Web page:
Maddie Duke 02:26
Awesome. First of all, congratulations…
Christina Voll 02:30
Maddie Duke 02:31
…and also did you bring some other people onto the team to help you cover those areas of expertise that were less in your, kind of, wheelhouse?
Christina Voll 02:37
Exactly, yeah. So right now we have about a team of 10 creators on the platform. So we cover edge online education. We offer that in the form of ebooks, live sessions, one on one coaching, mentoring and traditional online courses, hybrid courses. Really a wide variety of different education to either help you become an online business owner, a freelancer or get a remote nine to five and we also have a small section for companies also wanting to transition to remote and improve their company culture.
Maddie Duke 03:11
Awesome, a lot of different things then that’s great. It sounds like you’ve got a lot going on.
Christina Voll 03:18
Maddie Duke 03:19
You mentioned that prior to starting Rise Remotely you were already working as a digital nomad for some time. What led you to pursuing that lifestyle and what is it that you like about it?
Christina Voll 03:31
I actually started when I was still in university. I had some friends that were actually digital nomads and this was seven years ago so it was like oh what is a digital nomad kind of thing it was it was really new. So that really inspired me to, you know, chase that lifestyle and being that I was already studying business and university I was already studying marketing. I was getting a little bit of you know knowledge there obviously but of course it was not what you would be learning in field of digital marketing because it’s so new. So I was lined up for that but um, yeah, then I actually, when I was in university, I then came back from a trip with my friends that were digital nomads, actually. And then I searched really hard to even find a remote job listing because at that time, it was even difficult to find one. And I applied to a few and actually got my first client then and since then it kind of snowballed. And yeah, the last few years have been really really amazing. I’m really grateful to be able to, you know, have that location independence. I mean, I can talk for hours about the benefits of the lifestyle but definitely being able to, you know, work for yourself and have that location independence, to be able to travel and live different places and meet locals is something that I really, really love about it.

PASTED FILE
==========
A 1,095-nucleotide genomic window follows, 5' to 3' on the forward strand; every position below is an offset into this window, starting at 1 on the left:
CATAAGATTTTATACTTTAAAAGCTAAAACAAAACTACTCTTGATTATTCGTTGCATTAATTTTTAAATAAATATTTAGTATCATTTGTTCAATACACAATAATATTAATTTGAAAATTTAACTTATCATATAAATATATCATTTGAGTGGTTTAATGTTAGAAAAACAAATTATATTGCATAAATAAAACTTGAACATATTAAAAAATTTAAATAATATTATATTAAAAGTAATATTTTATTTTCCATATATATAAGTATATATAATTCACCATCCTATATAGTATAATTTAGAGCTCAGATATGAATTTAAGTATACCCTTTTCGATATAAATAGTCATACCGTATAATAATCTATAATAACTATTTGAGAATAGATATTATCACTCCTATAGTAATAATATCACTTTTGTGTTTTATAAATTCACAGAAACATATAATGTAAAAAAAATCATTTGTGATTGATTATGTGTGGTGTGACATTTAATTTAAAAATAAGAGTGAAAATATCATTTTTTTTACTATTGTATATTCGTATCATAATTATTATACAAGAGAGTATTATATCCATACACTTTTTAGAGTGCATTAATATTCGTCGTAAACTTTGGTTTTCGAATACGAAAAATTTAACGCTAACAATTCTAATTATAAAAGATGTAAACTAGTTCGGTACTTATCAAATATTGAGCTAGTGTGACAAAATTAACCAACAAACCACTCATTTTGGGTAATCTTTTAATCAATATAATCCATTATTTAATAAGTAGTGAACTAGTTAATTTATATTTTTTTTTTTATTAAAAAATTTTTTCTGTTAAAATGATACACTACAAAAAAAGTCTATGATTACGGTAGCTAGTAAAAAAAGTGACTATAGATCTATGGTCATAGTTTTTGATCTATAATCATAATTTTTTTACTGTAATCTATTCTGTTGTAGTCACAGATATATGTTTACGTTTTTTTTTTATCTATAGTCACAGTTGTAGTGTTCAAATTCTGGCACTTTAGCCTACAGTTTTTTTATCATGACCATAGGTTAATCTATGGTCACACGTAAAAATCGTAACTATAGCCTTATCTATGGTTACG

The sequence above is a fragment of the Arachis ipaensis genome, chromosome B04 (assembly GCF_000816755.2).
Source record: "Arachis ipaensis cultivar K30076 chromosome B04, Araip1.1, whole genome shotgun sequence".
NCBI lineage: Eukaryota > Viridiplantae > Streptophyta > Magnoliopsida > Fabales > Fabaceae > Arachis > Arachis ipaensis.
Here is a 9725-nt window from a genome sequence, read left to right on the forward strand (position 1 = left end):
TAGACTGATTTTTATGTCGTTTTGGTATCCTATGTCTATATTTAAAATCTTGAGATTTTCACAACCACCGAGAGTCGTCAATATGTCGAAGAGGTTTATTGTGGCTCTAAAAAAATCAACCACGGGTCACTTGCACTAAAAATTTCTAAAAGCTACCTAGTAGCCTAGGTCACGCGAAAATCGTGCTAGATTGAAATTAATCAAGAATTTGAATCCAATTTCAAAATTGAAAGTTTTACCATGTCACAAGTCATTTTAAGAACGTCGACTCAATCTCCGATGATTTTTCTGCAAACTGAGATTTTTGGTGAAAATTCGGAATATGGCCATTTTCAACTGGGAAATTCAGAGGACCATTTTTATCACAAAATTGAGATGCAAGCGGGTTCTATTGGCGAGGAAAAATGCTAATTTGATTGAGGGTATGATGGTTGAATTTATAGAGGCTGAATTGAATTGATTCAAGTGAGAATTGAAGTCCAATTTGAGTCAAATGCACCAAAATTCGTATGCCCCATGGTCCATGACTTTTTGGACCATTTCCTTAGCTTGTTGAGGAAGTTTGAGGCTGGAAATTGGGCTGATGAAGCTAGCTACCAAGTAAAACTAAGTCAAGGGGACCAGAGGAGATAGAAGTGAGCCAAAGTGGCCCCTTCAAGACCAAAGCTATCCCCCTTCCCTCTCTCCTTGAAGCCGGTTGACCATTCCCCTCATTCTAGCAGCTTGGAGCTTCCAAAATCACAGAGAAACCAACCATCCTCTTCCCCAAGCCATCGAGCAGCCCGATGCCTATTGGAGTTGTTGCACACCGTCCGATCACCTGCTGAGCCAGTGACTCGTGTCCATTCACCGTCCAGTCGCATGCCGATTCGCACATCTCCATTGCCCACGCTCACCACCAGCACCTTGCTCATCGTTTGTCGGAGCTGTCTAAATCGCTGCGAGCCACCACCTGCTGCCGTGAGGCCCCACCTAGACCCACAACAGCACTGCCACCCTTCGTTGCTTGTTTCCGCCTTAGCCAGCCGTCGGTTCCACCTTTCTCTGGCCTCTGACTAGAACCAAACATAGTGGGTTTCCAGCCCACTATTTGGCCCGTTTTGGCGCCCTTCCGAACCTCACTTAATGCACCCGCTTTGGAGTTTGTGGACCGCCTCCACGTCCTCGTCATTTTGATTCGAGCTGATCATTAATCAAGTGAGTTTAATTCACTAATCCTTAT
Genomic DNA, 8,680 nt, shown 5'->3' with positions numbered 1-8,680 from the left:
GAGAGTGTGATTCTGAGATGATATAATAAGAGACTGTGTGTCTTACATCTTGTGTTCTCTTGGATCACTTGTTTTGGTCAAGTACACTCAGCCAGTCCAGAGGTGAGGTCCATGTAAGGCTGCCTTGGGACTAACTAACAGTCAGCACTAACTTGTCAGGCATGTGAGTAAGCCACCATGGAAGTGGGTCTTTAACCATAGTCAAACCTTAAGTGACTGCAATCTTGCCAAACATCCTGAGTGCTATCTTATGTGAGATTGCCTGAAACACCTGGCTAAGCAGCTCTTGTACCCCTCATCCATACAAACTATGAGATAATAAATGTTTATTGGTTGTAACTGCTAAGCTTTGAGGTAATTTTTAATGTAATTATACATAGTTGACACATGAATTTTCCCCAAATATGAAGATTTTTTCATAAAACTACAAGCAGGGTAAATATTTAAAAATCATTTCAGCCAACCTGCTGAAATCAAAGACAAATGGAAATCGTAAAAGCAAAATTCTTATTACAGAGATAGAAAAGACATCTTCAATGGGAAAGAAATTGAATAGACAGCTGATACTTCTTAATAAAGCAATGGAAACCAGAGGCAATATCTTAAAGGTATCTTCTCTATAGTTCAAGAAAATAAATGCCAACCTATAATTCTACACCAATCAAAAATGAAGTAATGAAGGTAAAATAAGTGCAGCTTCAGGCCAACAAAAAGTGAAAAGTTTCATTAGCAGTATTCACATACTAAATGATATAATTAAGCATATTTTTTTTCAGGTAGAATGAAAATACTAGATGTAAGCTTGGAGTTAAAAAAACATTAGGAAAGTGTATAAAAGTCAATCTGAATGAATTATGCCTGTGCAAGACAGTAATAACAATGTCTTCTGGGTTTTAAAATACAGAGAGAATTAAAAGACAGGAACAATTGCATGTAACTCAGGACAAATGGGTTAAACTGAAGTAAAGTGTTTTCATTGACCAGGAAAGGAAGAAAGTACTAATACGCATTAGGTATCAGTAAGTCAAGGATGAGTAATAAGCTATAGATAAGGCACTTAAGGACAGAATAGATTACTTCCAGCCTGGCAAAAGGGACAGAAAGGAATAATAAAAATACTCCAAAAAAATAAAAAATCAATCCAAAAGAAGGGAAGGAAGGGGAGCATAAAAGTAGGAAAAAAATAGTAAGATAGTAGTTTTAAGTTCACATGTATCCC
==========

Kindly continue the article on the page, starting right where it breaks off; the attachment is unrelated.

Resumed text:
Maddie Duke 04:53
Yeah, great. I think a lot of people see it as kind of the dream life that you get to be, as you say, location independent and experience all these different parts of the world without sacrificing the pursuit of your career and obviously generating an income. So what are some of the more unusual places that you’ve worked from as a digital nomad?
Christina Voll 05:17
I was working from Jordan, which was maybe a bit unusual, especially for a girl to travel there alone. Also without a phone, that was crazy. And in Israel as well, I was traveling between the two. And also I was in Morocco alone working there. And I worked in a few different places in India, which you know, people often think, oh, India doesn’t have the best WiFi to work and everything, but I had great luck and I went to some amazing cafes overlooking beautiful nature.
Maddie Duke 05:53
What kind of tools do you use to manage your everyday work both as a, you know, as a business owner as well as a digital nomad? What are the kind of the ones that you have to have?
Christina Voll 06:03
Yeah, so I’m, I like to collect Google Chrome plugins.
Maddie Duke 06:08
Oh yeah, yep.
Christina Voll 06:09